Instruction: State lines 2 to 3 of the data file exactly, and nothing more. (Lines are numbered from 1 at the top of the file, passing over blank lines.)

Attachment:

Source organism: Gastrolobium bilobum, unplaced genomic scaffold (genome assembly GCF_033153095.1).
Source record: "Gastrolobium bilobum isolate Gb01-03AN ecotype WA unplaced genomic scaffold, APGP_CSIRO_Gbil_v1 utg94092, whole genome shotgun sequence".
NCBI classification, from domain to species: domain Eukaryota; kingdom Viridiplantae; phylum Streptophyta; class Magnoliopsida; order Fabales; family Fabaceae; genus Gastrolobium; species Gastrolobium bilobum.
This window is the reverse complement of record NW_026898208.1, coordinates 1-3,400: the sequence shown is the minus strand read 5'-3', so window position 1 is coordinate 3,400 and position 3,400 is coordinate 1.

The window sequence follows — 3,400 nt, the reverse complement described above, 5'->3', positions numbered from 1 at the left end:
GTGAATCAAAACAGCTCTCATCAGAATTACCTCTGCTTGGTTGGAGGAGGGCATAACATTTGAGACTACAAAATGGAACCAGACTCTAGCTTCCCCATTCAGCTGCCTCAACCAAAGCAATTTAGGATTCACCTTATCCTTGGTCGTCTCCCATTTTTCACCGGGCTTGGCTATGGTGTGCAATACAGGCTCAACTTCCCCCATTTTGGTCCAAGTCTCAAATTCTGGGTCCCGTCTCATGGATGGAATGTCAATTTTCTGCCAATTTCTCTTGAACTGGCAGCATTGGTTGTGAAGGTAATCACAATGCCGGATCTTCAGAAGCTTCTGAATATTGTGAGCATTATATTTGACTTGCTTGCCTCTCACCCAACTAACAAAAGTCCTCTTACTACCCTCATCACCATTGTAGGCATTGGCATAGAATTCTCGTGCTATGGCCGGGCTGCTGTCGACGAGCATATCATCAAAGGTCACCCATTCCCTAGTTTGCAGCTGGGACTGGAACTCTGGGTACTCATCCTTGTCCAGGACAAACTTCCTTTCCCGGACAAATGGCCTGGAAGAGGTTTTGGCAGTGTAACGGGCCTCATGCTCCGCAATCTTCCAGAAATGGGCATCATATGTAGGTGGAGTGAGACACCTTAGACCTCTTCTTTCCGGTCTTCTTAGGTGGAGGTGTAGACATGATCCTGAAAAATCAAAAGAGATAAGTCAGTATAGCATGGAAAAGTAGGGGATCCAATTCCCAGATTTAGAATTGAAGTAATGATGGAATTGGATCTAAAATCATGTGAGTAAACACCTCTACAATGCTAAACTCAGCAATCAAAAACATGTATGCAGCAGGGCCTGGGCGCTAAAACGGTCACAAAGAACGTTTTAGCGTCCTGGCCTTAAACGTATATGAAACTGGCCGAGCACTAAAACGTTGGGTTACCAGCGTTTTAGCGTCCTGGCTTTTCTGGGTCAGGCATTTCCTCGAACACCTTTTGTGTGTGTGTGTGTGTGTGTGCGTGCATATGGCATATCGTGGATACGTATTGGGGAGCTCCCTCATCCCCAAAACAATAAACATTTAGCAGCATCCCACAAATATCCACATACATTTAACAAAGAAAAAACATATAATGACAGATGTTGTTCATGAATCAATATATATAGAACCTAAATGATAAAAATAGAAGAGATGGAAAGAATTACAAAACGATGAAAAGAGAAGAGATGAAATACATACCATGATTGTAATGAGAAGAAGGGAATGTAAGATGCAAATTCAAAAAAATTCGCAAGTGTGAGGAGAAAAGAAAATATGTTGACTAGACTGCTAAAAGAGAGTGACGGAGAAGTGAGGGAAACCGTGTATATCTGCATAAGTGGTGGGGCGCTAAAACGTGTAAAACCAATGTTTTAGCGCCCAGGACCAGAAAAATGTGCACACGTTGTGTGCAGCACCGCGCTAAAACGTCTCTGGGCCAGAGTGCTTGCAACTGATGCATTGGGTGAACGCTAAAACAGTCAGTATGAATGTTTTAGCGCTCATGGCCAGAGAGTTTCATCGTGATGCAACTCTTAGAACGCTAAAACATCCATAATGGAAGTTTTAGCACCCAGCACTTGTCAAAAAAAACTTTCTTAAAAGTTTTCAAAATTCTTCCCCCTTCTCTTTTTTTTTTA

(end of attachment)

Source record: "Gastrolobium bilobum isolate Gb01-03AN ecotype WA unplaced genomic scaffold, APGP_CSIRO_Gbil_v1 utg94092, whole genome shotgun sequence".
NCBI classification, from domain to species: domain Eukaryota; kingdom Viridiplantae; phylum Streptophyta; class Magnoliopsida; order Fabales; family Fabaceae; genus Gastrolobium; species Gastrolobium bilobum.